13

Starting with version 5.3, PHP supports late binding for static methods. While it's an undoubtedly useful feature, there are only several cases where its use is really necessary (e.g. the Active Record pattern).

Consider these examples:

1. Convenience constructors (::create())

class SimpleObject
{
    public function __construct() { /* ... */ }

    public static function create()
    {
        return new static; // or: return new self;
    }
}

If this class may be extended (however, it's not extended by any class in the same package), should late static binding be used just to make extending it easier (without having to rewrite the ::create() method, and, more importantly, without having to remember to do that)?

Note: this idiom is used to work around the impossibility to call methods on just constructed objects: new SimpleObject()->doStuff() is invalid in PHP.


2. Class constants

class TagMatcher
{
    const TAG_PATTERN = '/\<([a-z\-]+?)\>/i';

    private $subject;

    public function construct($subject) { $this->subject = $subject; }

    public function getAllTags()
    {
        $pattern = static::TAG_PATTERN;
        preg_match_all($pattern, $this->subject);
        return $pattern[1];
    }
}

The reason to use static:: in this example is similar to the previous one. It's used just because this class can be made to match differently formed tags just by extending it and overriding the constant.


So, to wrap it all up, are these uses (and similar ones) of late static binding are an overkill? Is there any noticeable performance hit? Also, does frequent use of late binding reduce the overall performance boost given by opcode caches?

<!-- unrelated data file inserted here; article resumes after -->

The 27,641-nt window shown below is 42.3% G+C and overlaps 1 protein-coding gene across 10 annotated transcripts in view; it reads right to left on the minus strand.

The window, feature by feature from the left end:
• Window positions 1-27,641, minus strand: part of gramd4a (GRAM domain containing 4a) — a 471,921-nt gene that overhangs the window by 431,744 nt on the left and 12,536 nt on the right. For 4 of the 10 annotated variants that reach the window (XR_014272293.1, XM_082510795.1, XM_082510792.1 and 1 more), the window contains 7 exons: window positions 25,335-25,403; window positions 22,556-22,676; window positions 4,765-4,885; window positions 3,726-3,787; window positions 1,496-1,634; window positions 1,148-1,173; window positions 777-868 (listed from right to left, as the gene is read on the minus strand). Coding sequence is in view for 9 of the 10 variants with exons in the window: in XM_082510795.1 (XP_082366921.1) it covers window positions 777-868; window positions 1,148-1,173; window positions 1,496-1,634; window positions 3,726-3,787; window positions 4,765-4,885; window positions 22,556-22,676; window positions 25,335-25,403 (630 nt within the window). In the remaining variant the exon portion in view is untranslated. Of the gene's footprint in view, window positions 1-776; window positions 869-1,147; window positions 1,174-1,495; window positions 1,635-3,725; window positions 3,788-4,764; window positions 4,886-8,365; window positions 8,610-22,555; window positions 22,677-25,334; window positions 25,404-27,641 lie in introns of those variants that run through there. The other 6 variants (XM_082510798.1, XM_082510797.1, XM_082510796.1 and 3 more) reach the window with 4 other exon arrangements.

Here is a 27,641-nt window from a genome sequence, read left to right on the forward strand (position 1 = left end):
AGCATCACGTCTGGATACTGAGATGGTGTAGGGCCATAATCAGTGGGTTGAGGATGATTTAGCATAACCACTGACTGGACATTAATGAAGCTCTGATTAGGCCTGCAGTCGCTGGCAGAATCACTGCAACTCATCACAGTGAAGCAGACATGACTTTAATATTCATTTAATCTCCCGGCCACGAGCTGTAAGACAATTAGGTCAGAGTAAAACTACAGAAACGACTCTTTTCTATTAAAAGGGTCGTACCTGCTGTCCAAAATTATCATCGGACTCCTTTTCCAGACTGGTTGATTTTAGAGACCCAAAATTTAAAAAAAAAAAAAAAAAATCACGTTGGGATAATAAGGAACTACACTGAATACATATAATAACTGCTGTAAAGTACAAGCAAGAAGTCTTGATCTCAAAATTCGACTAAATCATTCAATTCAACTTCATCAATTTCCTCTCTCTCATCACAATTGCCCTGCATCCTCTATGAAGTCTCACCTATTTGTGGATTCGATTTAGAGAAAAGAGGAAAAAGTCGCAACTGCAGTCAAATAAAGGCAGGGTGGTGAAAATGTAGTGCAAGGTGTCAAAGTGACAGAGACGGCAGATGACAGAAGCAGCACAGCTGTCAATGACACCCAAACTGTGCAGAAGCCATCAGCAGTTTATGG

• Well, the second one could be achieved with overriding a private variable and using $this, too, right? Or am I misunderstanding something? – Franz Nov 29 '09 at 19:59
  • 1
    Yes, but I just couldn't come up to a better example... Having it as a const means avoiding copying it through all the instances. And even if PHP's copy-on-write would optimize this, it certainly looks better as a class constant, because it actually is a constant value class-wide. – Ignas R Nov 29 '09 at 20:10
  • ... and by all that, I actually meant that in this case using instance variables looks like a workaround, while static:: doesn't. – Ignas R Nov 29 '09 at 20:12
  • 1
    You are right about the fact that new SimpleObject()->doStuff() will not call doStuff() on your newly constructed object. But you don't require late static binding to do that, as PHP does support that. You just have to write it as (new SimpleObject())->doStuff(). – Aram Jul 25 '15 at 17:31
15

So, to wrap it all up, are these uses (and similar ones) of late static binding are an overkill? Is there any noticeable performance hit? Also, does frequent use of late binding reduce the overall performance boost given by opcode caches?

The introduction of late static binding fixes a flaw in PHP's object model. It's not about performance, it's about semantics.

For example, I like to use static methods whenever the implementation of the method doesn't use $this. Just because a method is static doesn't mean to say that you don't want to override it sometimes. Prior to PHP 5.3, the behavior was that no error was flagged if you overrode a static method, but PHP would just go ahead and silently use the parent's version. For example, the code below prints 'A' before PHP 5.3. That's highly unexpected behavior.

Late static binding fixes it, and now the same code prints 'B'.

<?php
class A {
  public static function who() {
    echo __CLASS__;
  }